I like to think I’m respectful to everyone, not just women. It’s just that at the moment I find myself questioning every interaction I have with female colleagues. I know I’m over reacting, well, probably. Female colleagues often seek me out in the communal areas to say hello and chat so I must be doing something right, maybe. This maelstrom of abuse stories, claims and counter claims has just about the whole of the (normal, respectful) male population running for cover. …

I’ve been a software engineer for over 20 years now. Someone asked me the other day whether the job had changed much and it started me thinking.

When I started, the languages of choice were C and to a lesser extent C++. Writing in these languages at the time, by todays standards was hard. Coding was done using plain text editors, if you were lucky you had a Windows or an X Windows editor, if you were not so lucky you had a VT100 with something like the vi editor. You had to either remember or lookup all the commands and their arguments, mostly in books, the internet wasn’t the goldmine it is today. You had to decide on what sort of variable you wanted to use; char Vs short Vs long, signed or unsigned or maybe a float or double. Debugging was putting printf statements in your code. Then there was multithreading, the less said about that the better. …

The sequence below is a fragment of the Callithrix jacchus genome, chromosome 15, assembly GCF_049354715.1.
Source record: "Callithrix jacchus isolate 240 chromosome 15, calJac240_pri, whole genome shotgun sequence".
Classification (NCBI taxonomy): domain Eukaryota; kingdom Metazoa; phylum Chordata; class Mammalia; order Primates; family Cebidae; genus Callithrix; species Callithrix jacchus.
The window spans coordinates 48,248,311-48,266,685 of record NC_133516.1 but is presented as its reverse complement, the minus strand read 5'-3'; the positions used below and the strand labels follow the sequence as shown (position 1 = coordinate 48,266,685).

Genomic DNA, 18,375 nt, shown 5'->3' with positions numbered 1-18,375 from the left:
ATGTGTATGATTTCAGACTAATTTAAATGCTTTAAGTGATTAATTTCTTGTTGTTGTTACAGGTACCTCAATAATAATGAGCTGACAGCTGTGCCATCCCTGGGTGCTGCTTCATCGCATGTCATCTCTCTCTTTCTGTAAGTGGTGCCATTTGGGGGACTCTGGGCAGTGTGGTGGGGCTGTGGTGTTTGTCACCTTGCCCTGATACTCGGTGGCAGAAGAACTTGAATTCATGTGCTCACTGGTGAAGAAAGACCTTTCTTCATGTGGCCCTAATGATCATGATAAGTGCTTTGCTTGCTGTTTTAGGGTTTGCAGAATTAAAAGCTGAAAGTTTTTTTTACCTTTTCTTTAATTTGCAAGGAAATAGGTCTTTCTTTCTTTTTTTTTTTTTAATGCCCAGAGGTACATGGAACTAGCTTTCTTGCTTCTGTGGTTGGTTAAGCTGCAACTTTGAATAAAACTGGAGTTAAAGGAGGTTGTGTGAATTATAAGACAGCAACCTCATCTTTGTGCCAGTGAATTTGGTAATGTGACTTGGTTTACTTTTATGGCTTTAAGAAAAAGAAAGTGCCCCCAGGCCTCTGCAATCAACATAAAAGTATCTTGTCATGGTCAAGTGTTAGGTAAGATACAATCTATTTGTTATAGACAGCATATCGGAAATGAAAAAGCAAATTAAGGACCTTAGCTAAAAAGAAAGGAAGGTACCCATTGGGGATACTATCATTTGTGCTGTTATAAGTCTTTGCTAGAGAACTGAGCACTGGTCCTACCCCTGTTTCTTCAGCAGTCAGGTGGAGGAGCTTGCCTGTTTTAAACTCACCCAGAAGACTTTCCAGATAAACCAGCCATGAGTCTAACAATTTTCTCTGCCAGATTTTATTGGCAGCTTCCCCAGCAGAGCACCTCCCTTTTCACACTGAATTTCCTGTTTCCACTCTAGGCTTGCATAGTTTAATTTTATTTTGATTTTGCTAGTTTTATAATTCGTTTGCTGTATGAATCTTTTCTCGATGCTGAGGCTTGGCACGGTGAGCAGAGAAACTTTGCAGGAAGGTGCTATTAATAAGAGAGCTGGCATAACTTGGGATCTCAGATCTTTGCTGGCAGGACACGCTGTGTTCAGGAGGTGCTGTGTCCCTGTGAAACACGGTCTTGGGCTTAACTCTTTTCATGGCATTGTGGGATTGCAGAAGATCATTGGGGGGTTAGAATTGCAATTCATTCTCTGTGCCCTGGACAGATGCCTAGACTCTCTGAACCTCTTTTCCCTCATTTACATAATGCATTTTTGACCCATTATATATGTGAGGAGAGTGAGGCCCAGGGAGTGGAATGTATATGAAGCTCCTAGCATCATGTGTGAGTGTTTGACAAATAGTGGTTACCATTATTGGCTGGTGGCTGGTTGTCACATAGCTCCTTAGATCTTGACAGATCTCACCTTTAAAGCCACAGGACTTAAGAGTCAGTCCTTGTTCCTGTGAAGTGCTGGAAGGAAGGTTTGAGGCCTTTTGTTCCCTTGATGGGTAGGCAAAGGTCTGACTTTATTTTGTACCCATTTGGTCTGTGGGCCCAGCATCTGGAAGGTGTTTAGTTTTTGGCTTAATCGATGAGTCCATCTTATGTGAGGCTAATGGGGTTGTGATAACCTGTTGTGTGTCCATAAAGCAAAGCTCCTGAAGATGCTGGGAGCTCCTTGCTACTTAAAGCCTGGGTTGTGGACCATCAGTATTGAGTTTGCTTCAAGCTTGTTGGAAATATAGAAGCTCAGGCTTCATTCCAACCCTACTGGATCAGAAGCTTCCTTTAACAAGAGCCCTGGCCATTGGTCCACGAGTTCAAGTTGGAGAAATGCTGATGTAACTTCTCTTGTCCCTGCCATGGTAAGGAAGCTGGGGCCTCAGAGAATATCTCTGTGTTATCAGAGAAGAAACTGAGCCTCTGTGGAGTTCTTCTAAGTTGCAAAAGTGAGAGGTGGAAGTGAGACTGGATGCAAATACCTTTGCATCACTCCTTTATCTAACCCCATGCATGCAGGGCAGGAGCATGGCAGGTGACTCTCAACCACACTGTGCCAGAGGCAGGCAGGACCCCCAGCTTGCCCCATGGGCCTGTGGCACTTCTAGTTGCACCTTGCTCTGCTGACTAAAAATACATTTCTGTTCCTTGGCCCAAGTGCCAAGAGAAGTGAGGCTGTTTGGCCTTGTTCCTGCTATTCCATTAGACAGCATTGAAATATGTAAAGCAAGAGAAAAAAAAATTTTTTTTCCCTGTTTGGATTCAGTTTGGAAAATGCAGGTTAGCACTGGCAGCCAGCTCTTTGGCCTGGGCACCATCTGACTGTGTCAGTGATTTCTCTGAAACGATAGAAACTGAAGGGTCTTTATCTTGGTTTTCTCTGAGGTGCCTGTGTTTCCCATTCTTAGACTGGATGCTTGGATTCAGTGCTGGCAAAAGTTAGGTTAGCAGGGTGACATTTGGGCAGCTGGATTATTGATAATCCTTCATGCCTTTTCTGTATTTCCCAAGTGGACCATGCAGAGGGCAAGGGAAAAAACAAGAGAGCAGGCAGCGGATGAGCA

I don’t live in Manchester, you could count on your fingers the number of times that I’ve been there but that doesn’t really matter. It could have been any one of a number of UK cities, Glasgow, Leeds, Nottingham, Bristol, the list goes on. We all feel their pain because it could so easily have been us, it doesn’t take much to imagine ourselves in the shoes of the people who’s lives have been torn apart.